The second grand slam of the year is finally here and we breakdown the favourites and their chances in the men’s draw.
The 115th edition of Roland Garros has been rocked by two high profile withdrawal, effecting the seeding. World number three Roger Federer – who has not missed a grand slam since 1999 – pulled out due to injury and French hopeful Gael Monfils withdrew due to illness.
Nonetheless, the ATP season has set up a number of interesting story-lines. Lets start at the top shall we?
Despite the world number one’s recent mishap against Andy Murray (more on that later) he remains the one to beat. Boasting a win/loss record of 37-3 and five titles for 2016, the Serb has been in outstanding form. Before his loss to Murray in Rome, Djokovic had dropped just two sets to top ten players.
That helped him to five titles this year, with his win in Madrid arguably being the most important for his aspirations on the Parisian clay courts.
Roland Garros is the final obstacle to overcome for Djokovic in his pursuit of a career Grand Slam, something he surely deserves.
Yen-Hsun Lu of Taipei is waiting for Djokovic in the first round and he a collision course with seventh seed Tomas Berdych in the quarter-finals should they both remain unbeaten.
Just a season ago Murray was outspoken about his distaste for the clay court swing, now he is beating the world’s best players.
The Scot will arrive in Paris full of confidence following his straight sets victory over Djokovic in the Italian Open final. While it was his first title of the season, Murray has enjoyed some great results.
In Madrid, he defeated clay court master Rafael Nadal in dominating fashion. He also reached his fifth Australian Open final in January, establishing himself as a persistent player in the grand slams.
If his current form is anything to go by, 2016 could be the year he makes his first appearance in the Roland Garros final.
Murray will face a yet to be determined qualifier and could potentially meet fifth seed Kei Nishikori in a mouthwatering clash as early as the last eight.
Unfortunately for Wawrinka, he has not impressed on any surface this year. While he has two titles, they were against depleted draws. In fact, the Swiss has not beaten a top 17 player this season.
Added to that, his clay court season has also been average, winning three out of his six matches, so it’s hard to see him reaching the final.
That said, the Swiss ace was in a similar slump of form last year – he was seeded eighth – before he battled past Federer and played arguably the match of his life against Djokovic in the final to win his second grand slam title. Expect the defending champion tag to help Wawrinka up his game.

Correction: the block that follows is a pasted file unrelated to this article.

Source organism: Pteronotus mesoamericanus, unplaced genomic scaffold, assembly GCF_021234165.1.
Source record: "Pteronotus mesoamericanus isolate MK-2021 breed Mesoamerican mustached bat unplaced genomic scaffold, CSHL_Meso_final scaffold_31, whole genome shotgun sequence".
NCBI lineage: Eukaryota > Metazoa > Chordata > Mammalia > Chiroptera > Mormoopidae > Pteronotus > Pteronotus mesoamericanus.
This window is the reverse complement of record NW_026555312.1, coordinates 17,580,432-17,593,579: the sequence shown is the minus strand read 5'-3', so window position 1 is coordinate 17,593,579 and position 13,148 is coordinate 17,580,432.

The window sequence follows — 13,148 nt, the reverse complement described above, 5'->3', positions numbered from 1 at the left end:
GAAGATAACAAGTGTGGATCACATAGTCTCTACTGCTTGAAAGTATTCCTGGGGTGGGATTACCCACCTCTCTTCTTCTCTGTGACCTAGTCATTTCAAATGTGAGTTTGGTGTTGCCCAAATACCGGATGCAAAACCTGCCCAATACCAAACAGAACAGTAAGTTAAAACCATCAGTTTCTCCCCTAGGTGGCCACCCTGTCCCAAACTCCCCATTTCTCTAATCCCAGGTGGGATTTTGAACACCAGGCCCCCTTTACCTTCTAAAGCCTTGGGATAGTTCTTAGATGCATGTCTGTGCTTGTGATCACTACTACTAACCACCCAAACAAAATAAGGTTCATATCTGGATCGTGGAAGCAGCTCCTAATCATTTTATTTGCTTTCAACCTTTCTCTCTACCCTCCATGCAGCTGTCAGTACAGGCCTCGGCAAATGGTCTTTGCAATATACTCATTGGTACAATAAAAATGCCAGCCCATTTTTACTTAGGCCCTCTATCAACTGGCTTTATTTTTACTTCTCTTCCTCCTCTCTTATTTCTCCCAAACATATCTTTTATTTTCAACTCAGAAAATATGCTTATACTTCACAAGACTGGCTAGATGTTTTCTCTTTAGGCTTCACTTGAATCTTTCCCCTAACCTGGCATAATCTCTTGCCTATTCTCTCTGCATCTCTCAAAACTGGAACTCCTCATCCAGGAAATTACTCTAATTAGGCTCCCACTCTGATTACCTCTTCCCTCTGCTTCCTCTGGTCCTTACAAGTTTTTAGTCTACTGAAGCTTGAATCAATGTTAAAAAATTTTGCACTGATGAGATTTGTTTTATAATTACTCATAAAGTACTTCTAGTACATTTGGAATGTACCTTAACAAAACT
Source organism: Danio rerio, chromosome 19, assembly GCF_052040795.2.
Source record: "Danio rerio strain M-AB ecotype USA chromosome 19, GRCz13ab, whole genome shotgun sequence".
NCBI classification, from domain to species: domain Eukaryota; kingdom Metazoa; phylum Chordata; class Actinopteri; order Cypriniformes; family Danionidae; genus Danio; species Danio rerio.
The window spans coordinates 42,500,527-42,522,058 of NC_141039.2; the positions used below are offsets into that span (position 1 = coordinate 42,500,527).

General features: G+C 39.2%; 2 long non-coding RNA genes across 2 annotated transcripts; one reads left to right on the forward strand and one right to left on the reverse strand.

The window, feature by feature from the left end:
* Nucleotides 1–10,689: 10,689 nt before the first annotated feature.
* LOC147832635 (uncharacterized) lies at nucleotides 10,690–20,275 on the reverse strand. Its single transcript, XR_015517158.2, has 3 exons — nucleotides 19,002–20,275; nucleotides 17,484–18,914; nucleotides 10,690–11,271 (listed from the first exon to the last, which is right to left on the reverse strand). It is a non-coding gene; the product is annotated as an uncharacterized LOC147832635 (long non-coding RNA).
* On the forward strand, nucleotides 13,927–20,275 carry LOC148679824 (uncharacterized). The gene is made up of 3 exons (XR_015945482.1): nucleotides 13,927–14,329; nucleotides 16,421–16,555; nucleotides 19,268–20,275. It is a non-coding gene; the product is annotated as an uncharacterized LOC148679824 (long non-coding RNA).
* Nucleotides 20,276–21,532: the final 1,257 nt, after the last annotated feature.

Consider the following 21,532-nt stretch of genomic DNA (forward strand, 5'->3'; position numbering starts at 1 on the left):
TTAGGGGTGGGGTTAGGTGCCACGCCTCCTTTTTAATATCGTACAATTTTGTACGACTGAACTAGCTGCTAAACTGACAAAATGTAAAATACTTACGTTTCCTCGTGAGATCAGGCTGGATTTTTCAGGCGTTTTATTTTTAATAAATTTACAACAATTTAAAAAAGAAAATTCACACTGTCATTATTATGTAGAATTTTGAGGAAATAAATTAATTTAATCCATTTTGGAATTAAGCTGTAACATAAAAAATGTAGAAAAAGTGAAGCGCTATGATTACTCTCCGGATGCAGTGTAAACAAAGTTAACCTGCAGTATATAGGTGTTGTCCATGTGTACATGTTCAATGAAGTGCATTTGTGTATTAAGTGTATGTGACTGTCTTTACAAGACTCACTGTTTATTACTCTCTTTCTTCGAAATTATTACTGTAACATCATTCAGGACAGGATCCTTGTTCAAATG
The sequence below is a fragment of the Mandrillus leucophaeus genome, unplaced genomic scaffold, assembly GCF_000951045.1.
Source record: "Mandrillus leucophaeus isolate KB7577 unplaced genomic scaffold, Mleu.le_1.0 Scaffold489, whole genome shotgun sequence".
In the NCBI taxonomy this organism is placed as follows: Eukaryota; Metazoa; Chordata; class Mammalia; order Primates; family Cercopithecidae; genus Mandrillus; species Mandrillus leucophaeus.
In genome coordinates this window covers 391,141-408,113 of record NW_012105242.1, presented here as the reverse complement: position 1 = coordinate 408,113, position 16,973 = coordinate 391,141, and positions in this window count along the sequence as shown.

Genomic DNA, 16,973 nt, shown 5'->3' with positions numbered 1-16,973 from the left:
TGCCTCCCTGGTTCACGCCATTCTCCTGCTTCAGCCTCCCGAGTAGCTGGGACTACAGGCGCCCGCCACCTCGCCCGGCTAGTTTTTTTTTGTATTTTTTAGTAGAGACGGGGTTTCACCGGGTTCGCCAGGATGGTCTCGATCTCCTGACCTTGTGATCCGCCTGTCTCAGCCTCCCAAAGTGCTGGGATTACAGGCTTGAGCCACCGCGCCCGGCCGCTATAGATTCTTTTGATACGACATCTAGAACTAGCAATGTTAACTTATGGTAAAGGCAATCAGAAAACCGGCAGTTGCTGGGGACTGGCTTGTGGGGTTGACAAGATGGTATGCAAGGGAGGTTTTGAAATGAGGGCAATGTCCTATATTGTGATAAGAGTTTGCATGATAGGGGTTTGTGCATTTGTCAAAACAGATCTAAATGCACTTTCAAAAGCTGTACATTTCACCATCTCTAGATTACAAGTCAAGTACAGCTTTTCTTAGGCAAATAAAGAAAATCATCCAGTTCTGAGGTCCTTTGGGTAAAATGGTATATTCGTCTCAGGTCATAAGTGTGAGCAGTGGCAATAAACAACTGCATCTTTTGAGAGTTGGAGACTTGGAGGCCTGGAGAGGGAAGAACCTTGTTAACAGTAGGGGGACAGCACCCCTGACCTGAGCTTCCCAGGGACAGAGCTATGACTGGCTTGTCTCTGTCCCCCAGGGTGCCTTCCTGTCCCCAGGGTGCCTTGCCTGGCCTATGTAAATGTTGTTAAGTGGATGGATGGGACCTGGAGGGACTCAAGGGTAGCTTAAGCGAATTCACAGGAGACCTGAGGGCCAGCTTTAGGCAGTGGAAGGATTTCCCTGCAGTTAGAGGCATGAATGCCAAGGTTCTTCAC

With Federer’s absence, Wawrinka is bumped up to third seed and takes on Lukas Rosol in his opener, Should they hold seed, he will have his hands full against the powerful Milos Raonic in the quarters.
The King of Clay has showed glimpses of his old self on his favourite surface, winning back-to-back titles at the Monte-Carlo Masters and Barcelona in April.
Nadal has improved much since his first round loss at the Australian Open in January and will be eager to make a point on Court Philippe Chatrier, a place where he has claimed no less than nine Roland Garros titles.
Before his lost to Murray in the semi-finals Madrid, Nadal was on a 13-win streak on the red stuff, dropping only three sets. These are certainly worrying signs for his competitors.
The Spaniard has a tough first task against the big serving Sam Groth and is on track for a quater-final against local hero and sixth seed Jo-Wilfried Tsonga.
The Japanese superstar has been bubbling under for a couple years now and looks destined to eventually claim a grand slam title.
Clay is a surface that suites his attritional style of tennis so don’t be surprised to see him get a few sets off the bigger names. Being on course for a quarter-final with Murray, he is going to have to if he wants to reach his second grand slam semi-final.
In terms of results, Nishikori has just one title to his name for the season, dropping just one set one his way to winning the Memphis open. But he has performed well in the clay court swing, winning ten out of his lat 13 matches.
The fifth seed opens his 2016 Roland Garros account against Italy’s Simone Bolleli.
Jo-Wilfried Tsonga impressed in the 2015 edition, reaching the final four. The Frenchman seems to save his best tennis for his home crowd and we can expect the same this year.
David Ferrer reached the final at Roland Garros as recently as 2013 and is traditionally a force to be reckoned with on the slower surface. He is also one of the few – like Wawrinka – playing in Geneva this week, where he reached the semi-finals at the time of writing.
Finally, Frenchman Richard Gasquet can defeat anyone on his day and will also benefit from the partisan crowd.